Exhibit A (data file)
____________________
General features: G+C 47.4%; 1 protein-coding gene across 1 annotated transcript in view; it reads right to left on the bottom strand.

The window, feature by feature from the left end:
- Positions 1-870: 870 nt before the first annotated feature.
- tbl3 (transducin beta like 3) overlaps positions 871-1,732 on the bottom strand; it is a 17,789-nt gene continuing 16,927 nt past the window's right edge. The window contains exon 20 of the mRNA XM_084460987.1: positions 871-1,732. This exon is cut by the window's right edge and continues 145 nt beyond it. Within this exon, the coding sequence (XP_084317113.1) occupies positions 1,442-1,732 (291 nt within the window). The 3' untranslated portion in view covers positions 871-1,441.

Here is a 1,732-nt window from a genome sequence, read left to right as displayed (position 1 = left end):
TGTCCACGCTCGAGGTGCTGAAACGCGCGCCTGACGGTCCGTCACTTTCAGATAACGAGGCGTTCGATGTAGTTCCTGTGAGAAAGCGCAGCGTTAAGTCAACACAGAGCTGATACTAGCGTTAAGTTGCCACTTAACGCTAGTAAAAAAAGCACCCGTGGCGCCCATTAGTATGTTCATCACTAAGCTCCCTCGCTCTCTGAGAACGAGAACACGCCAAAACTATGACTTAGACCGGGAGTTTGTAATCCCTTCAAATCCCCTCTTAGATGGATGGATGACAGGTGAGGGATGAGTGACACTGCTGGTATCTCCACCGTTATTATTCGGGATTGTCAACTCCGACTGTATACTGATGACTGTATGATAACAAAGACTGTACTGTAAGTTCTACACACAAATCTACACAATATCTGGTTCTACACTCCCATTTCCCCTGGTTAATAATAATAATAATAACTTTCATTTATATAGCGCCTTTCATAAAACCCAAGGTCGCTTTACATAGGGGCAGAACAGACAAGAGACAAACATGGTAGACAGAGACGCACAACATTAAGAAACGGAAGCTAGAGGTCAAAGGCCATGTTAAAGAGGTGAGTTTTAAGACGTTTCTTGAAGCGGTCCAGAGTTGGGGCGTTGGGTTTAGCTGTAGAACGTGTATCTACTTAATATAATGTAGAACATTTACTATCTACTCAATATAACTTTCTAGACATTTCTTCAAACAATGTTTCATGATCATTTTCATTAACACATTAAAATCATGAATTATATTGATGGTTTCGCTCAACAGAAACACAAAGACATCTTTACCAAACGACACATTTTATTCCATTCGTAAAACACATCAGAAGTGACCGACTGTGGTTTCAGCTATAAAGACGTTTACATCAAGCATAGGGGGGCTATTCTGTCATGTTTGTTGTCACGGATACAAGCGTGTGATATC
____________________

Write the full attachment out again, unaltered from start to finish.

General features: G+C 47.4%; 1 protein-coding gene across 1 annotated transcript in view; it reads right to left on the bottom strand.

The window, feature by feature from the left end:
- Positions 1-870: 870 nt before the first annotated feature.
- tbl3 (transducin beta like 3) overlaps positions 871-1,732 on the bottom strand; it is a 17,789-nt gene continuing 16,927 nt past the window's right edge. The window contains exon 20 of the mRNA XM_084460987.1: positions 871-1,732. This exon is cut by the window's right edge and continues 145 nt beyond it. Within this exon, the coding sequence (XP_084317113.1) occupies positions 1,442-1,732 (291 nt within the window). The 3' untranslated portion in view covers positions 871-1,441.

Here is a 1,732-nt window from a genome sequence, read left to right as displayed (position 1 = left end):
TGTCCACGCTCGAGGTGCTGAAACGCGCGCCTGACGGTCCGTCACTTTCAGATAACGAGGCGTTCGATGTAGTTCCTGTGAGAAAGCGCAGCGTTAAGTCAACACAGAGCTGATACTAGCGTTAAGTTGCCACTTAACGCTAGTAAAAAAAGCACCCGTGGCGCCCATTAGTATGTTCATCACTAAGCTCCCTCGCTCTCTGAGAACGAGAACACGCCAAAACTATGACTTAGACCGGGAGTTTGTAATCCCTTCAAATCCCCTCTTAGATGGATGGATGACAGGTGAGGGATGAGTGACACTGCTGGTATCTCCACCGTTATTATTCGGGATTGTCAACTCCGACTGTATACTGATGACTGTATGATAACAAAGACTGTACTGTAAGTTCTACACACAAATCTACACAATATCTGGTTCTACACTCCCATTTCCCCTGGTTAATAATAATAATAATAACTTTCATTTATATAGCGCCTTTCATAAAACCCAAGGTCGCTTTACATAGGGGCAGAACAGACAAGAGACAAACATGGTAGACAGAGACGCACAACATTAAGAAACGGAAGCTAGAGGTCAAAGGCCATGTTAAAGAGGTGAGTTTTAAGACGTTTCTTGAAGCGGTCCAGAGTTGGGGCGTTGGGTTTAGCTGTAGAACGTGTATCTACTTAATATAATGTAGAACATTTACTATCTACTCAATATAACTTTCTAGACATTTCTTCAAACAATGTTTCATGATCATTTTCATTAACACATTAAAATCATGAATTATATTGATGGTTTCGCTCAACAGAAACACAAAGACATCTTTACCAAACGACACATTTTATTCCATTCGTAAAACACATCAGAAGTGACCGACTGTGGTTTCAGCTATAAAGACGTTTACATCAAGCATAGGGGGGCTATTCTGTCATGTTTGTTGTCACGGATACAAGCGTGTGATATC